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A federal judge intends to vacate a decision by the U.S. Fish and Wildlife Service to not list two rare desert wildflowers whose range overlaps with Utah's rich oil shale deposits in Uintah County.

Denver-based U.S. District Judge William Martinez faulted the decision's reliance on a conservation agreement that he doubts would adequately protect Graham's and White River beardtongue, issuing a decision Tuesday that could upset a landmark deal to keep the plants off the endangered species list.

The FWS and federal land agencies hammered out the conservation agreement two years ago with Colorado and Utah, counties with oil shale potential, and the Utah School and Institutional Trust Lands Administration (SITLA), pulling concessions from these pro-development stakeholders intended to mute the potential that oil shale mining would displace beardtongue.

Martinez found some of the agreement's provisions inadequate and is giving its signatories several months to work with environmentalists to fix them. If a deal can't be reached, the judge will enter the order, which could lead to a listing of the two wildflowers — something some environmentalists would like to see.

Such groups hailed his decision, which they say repudiates a flawed conservation plan.

"It's deeply troubling that, in the face of global climate and extinction crises, the U.S. Fish and Wildlife Service would illegally deny protections to imperiled species in order to accommodate the most pollution-intensive fossil fuel on earth," said Taylor McKinnon of the Center for Biological Diversity. "This is dangerously backward public policy."

The center is among seven environmental groups, including the Southern Utah Wilderness Alliance and the Utah Native Plant Society, that sued the federal government over the non-listing decision, calling it a sell-out to the energy industry. Tuesday's ruling is the second time the courts have rejected FWS's refusal to protect these two flowers.

Utah officials fear a listing would put a damper on the oil shale industry, which is developing major projects in the Uinta Basin after decades of failed efforts to extract commercial quantities of oil from Utah's vast shale reserves that harbor an estimated 77 billion barrels of recoverable oil. Beardtongue tends to grow only near outcroppings where these deposits breach the surface, so extensive mining would threaten these plants' existence.

The conservation agreement places development caps on public lands within 44,373 acres of beardtongue habitat "conservation areas" that cover 64 and 76 percent of known habitat for Graham's and White River beardtongue, respectively. It also imposed 300-foot buffers around any beardtongue found on any lands — public or private — in these areas.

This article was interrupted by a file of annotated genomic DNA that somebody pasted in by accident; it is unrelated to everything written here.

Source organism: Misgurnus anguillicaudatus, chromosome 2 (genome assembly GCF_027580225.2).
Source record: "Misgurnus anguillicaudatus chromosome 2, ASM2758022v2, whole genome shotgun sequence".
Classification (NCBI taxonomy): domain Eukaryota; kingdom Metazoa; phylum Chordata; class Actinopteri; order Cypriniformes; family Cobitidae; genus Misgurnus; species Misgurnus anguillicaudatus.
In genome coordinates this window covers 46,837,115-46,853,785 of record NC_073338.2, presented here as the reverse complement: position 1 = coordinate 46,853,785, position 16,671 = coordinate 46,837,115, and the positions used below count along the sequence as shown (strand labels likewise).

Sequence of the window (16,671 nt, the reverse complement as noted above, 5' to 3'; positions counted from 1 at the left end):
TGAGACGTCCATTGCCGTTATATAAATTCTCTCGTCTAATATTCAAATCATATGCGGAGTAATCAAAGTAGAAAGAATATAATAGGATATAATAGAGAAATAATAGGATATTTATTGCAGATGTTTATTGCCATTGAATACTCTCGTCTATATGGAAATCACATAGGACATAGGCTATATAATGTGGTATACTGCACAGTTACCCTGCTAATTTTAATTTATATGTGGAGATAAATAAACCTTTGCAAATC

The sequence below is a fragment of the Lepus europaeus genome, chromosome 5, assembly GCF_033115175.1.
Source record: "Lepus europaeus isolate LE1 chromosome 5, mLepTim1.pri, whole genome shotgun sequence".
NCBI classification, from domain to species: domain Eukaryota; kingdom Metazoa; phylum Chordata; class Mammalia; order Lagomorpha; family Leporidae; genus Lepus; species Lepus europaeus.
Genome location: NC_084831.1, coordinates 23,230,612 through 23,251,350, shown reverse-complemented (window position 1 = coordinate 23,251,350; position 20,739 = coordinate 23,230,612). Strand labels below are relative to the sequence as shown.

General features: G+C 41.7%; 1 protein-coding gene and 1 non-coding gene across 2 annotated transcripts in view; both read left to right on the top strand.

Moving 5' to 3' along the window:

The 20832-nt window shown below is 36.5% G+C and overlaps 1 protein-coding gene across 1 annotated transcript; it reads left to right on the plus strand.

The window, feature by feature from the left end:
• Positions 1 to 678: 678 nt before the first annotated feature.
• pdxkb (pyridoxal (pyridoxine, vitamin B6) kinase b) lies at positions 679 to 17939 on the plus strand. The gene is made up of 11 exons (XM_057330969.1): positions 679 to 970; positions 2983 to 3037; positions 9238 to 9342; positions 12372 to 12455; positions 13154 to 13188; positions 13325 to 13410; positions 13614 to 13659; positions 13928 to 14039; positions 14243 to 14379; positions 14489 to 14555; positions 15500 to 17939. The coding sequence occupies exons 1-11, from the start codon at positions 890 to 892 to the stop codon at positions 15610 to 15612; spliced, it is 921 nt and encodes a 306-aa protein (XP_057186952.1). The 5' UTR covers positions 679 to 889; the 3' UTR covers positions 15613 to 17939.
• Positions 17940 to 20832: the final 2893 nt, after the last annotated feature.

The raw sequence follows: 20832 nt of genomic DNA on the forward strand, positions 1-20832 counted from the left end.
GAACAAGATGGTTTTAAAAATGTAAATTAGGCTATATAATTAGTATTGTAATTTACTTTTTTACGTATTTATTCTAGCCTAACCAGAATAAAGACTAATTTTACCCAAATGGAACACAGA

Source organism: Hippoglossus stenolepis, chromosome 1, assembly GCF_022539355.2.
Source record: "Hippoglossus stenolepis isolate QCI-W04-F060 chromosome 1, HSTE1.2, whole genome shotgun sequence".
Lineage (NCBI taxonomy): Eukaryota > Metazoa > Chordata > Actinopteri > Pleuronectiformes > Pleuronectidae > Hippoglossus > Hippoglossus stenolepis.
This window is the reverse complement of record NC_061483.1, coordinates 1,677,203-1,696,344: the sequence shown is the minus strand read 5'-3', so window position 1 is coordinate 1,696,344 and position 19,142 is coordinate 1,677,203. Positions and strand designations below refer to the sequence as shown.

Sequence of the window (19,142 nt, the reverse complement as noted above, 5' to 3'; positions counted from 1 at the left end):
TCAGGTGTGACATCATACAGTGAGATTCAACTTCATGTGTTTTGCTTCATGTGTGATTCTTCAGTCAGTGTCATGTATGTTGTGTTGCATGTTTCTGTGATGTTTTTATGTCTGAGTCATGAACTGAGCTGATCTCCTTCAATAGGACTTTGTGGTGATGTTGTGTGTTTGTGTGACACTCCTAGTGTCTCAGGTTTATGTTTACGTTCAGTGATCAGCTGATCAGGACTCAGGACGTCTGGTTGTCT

SITLA and the other Utah parties to the agreement had argued that it provides better protection than a listing. Endangered species status would provide minimal protection to the half of known beardstongue that grow on state and private lands, which could in theory be bulldozed immediately.

The judge did uphold some of the FWS's handling of the agreement, but had serious reservations about the adequacy of its 15-year term and 300-foot buffers.

SITLA officials, who intervened in the suit, had yet to review the 43-page ruling, but they noted that SITLA and Uintah County have since adopted rules imposing restrictions on non-federal lands.

"It is important to note that we followed though and already addressed this issue the court raised," said John Andrews, SITLA's general counsel.

But Martinez took issue not just with the small size of the buffer zone, but also with how FWS agreed to it, suspecting it was the result of "horse trading with energy developers" rather than careful analysis as required by law. This is because the agency's own recommendations had earlier called for much larger buffers.

"FWS accepted a 300-foot buffer in the Conservation Agreement because its internal study identified it as the minimum needed distance, and selecting that minimum distance balances plant protection with energy development. For two reasons, this size of the buffer zone selection was improper," Martinez wrote.

His ruling reinstates FWS's proposal to list the two species as threatened and designate critical habitat, but stays that decision until after Feb. 21. By that date, all parties, including the Utah entities that intervened in the suit, are ordered to meet in person "to discuss in good faith whether the Conservation Agreement may be modified such that Plaintiffs [the environmental groups] can agree that it will adequately protect the beardtongues for the foreseeable future," Martinez wrote.

"FWS must go back to the drawing board and make a decision based not on politics, but on science, as the law requires," said Robin Cooley, an attorney with Earthjustice representing the environmental groups. "FWS has also recognized that in order to survive the beardtongues need large protected buffer zones around the plants—700 meters for the Graham's beardtongue and 500 meters for the White River beardtongue. These buffers are necessary to prevent habitat fragmentation and to support the wasps that pollinate the wildflowers. Any revised conservation agreement must include adequate buffers."

Twitter: @brianmaffly

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